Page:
4-H Fashion Revue Rules and Suggested Projects

4-H Fashion Revue Rules and Suggested Projects

Enrollment and Eligibility:

  1. In order to participate in Fashion Revue, you must currently be enrolled as a member of 4-H in Cumberland County.
  2. You may enter only one category.

Categories:

Any article that is non-wearable, wearable, repurposed, and has been sewn, knitted or crocheted by the member.

  • Non-Wearable
  • Wearable
  • Repurposed: either wearable or nonwearable, designed and sewn from previously used materials. The item must be at least 50% recycled material (reusing an existing item in a new way).  The completed project is different from its original use.  The original garment is not yardage like a bedspread or sheet, but an actual garment.  It might be two or more original garments.  Additional fabric or trim may be added to complete the project.  You cannot just take a dress and resize it.  You could take a large dress and make a skirt to fit a smaller person or a pair of pants. You could take the top part of the dress and add trim to make a blouse.  You could make mittens out of old sweaters, a teddy bear out of an old shirt or dress.  This category focuses on creativity as well as sewing skills.  You must submit a photo of the garment(s) before alterations.

Classes:

Participants are divided into four skill levels:

  1. Cloverbud: Ages 5-8 Non-Competitive Category:  Any article non-wearable, wearable, sewn, knitted or crocheted.  Suggested projects would include a pillow, tote bag, apron or doll blanket.
  1. Beginner: New sewers/knitters/crocheters will remain in this category for 1-2 years or more to fully master basic skills.  Suggested projects would include patterns with straight seams, gentle curves, and very simple details.  Single garment projects are best.  Easy care fabrics that won’t require special layout or seam finishes are recommended.  For knitters and crocheters, projects with basic stitching, casting on and off, and possibly simple increasing or decreasing with a single yarn would be recommended. Projects should include at least one new skill per year.
  2. Intermediate: 4-Hers who have mastered the basic skills and are ready to learn more challenging sewing, knitting or crocheting skills.  They will remain at this level for 2 or more years.  Some suggested projects might include a skirt, pants or shorts with a zipper, a waistband, and side set-in slash pockets.  Possible fabrics for this level would be an even plaid that requires matching or a fabric with a one-way design or nap. Use of patterned knitting or crocheting and multiple yarns would apply also. Projects should include at least 2 new skills per year.
  3. Advanced: the most difficult level, advanced projects often include 2- or 3-piece outfits.  Some challenging construction detail is expected. Examples would include tailored jackets with a lapel collar and a set-in lining, a gown of velvet or a silky, sheer material, a knit or crocheted item with multiple patterned stitches, multiple pattern pieces or multiple yarns.  Projects should include at least two new skills per year.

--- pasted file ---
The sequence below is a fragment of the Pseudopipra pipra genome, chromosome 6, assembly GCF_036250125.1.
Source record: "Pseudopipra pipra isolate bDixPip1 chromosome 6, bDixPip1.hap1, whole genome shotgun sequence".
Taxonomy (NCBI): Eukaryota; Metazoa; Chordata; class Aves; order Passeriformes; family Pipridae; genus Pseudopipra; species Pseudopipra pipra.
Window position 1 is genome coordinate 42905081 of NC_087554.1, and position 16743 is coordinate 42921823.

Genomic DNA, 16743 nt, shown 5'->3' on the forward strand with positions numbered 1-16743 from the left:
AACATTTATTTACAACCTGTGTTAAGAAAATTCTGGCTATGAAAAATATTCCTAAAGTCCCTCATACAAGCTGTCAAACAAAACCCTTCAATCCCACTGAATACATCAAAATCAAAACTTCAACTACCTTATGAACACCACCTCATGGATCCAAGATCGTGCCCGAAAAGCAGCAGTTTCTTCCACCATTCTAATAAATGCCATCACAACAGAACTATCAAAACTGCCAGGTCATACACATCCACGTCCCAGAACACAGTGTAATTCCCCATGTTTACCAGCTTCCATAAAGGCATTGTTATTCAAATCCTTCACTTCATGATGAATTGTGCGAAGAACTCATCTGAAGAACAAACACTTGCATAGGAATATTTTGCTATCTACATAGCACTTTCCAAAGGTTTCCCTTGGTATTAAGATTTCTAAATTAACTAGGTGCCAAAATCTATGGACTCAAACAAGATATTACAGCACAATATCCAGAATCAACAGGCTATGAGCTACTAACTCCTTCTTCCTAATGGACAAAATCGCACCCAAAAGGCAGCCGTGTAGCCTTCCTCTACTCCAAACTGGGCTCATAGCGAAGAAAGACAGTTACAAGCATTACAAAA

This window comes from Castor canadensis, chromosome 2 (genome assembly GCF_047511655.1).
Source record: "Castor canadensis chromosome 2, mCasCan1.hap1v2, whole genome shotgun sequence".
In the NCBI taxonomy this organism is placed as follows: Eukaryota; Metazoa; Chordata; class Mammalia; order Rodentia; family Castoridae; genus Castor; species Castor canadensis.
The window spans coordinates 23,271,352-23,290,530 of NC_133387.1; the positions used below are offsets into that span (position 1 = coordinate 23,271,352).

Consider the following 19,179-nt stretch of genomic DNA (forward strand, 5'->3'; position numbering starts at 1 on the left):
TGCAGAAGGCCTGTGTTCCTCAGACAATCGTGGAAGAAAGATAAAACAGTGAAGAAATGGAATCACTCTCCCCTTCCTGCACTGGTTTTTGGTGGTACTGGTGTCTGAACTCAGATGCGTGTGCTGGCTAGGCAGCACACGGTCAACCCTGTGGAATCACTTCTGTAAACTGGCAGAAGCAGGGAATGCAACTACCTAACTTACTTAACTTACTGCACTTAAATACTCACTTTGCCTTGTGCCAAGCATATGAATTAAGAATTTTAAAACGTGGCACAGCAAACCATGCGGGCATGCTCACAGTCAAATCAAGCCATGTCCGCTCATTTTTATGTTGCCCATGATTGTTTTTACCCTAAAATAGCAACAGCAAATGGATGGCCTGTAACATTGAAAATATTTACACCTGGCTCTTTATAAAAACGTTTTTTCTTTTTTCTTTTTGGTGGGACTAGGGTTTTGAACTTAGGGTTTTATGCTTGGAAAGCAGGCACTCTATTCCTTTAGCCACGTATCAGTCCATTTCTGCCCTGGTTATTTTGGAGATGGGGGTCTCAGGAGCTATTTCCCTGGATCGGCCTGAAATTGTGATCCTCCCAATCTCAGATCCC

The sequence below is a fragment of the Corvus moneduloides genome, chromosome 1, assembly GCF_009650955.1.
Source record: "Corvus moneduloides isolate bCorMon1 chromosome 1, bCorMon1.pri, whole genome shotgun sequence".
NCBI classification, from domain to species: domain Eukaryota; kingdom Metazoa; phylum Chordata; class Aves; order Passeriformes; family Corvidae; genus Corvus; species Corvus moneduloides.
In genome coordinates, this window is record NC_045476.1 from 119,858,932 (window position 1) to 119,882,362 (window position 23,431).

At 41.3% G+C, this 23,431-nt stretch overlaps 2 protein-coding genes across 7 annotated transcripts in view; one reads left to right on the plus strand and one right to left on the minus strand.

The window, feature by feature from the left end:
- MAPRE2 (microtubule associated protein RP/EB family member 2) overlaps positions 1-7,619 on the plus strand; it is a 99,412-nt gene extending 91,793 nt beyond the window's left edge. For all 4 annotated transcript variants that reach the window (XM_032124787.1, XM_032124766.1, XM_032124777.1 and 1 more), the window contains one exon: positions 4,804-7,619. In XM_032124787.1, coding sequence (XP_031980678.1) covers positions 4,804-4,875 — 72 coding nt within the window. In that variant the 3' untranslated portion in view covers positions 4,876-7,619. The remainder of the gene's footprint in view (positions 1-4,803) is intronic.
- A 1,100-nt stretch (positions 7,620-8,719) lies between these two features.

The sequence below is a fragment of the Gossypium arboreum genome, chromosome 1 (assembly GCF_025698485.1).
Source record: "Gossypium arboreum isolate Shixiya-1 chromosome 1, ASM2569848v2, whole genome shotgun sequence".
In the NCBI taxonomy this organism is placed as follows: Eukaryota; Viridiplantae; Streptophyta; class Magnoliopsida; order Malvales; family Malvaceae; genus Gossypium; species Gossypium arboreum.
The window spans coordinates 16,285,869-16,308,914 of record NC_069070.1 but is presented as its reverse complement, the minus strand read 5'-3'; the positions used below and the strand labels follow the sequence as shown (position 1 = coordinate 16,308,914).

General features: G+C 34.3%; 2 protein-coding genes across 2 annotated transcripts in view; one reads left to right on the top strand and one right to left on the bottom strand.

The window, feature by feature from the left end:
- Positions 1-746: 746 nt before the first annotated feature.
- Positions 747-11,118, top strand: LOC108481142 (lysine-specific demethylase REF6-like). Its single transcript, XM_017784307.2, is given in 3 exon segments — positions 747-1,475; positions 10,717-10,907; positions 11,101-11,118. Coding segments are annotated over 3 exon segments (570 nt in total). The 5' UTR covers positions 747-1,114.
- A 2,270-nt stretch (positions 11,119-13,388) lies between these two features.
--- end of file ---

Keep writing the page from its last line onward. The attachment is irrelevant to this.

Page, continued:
Suggested Projects Suggested Skills Suggested Knowledge
Cloverbud
Pillow, tote bag, apron, doll blanket, knit or crocheted scarf
Cloverbud
Sew on buttons, straight stitching, basic hand stitching, machine hems, turning inside out, knitting and crocheting – knit, purl, cast on, cast off, basic stitching
Cloverbud
Basic sewing tools, notions, and terms, use of the machine, pre-treating fabric, how to use a pattern – layout, following directions.
Beginners
Fleece hat and scarf set, dog bed, tote bag, cape, button-less vest, knit or crocheted scarf, knit wash-cloth
Beginners
Backstitching, basting, gathers, corners, pressing, knitting and crocheting – simple increases and decreases
Beginners
Care of machine, selecting fabric, See suggestions for Cloverbuds
Intermediate
Skirt, pants, or shorts with a zipper, waistband, side set-in slash pockets; nightshirt/pajamas, dress or jumper, stuffed animal; knit or crocheted hat/mitten set, baby blanket, purse or vest.
Intermediate
Zippers, waistband, buttonholes, interfacing, darts, zigzag, ruffles, easing, patterned knit/crocheted stitches with 2-3 different stitches, multiple yarns, pieced knit/crocheted project
Intermediate
Selecting pattern and fabric or yarn to suit skill level, marking material, use of machine accessories, measuring for size and figure type
Advanced
Often two- or three-piece outfits. Tailored, lined jacket, a gown of velvet or sheer material, period-appropriate historical costume, afghan, quilt, sweater
Advanced
Tucks, linings, tailoring, mitering, lapels, vents, lace overlay, bound buttonholes, welt pockets, multiple patterned knit/crocheted stitches (more than 3 stitches), multiple yarns, pieced knit/crocheted project
Advanced
Selecting a challenging pattern, handling difficult material, making a garment look “professionally finished”, personalizing/embellishing garments

Judging

  1. Construction: All garments/articles must be delivered to the UMaine Extension office or Jenn Grant by 4:00 p.m., Thursday, February 20, 2020 along with (a) commentary sheet, (b) cost sheet, and (c), if a pattern is used, attach the pattern envelope with instruction sheet or photocopies of the instruction sheet.  If you got the pattern on-line, please provide a copy and the website you got it from.  Contact Jenn Grant, 207-318-9166 or findviewfarm@juno.com if alternate arrangements are needed.  Deadline with date and time of project drop off are non-negotiable.
  2. Judging of Garments/Articles on the Person: All participants will model or present their project before the judges February 22, 2020. All projects wearable or non-wearable must be modeled or presented at “On the Person” judging. Wear all your fashion accessories at judging time. This is when it counts! You are being judged for the ribbons at this time, not during the show at 2:30p.m.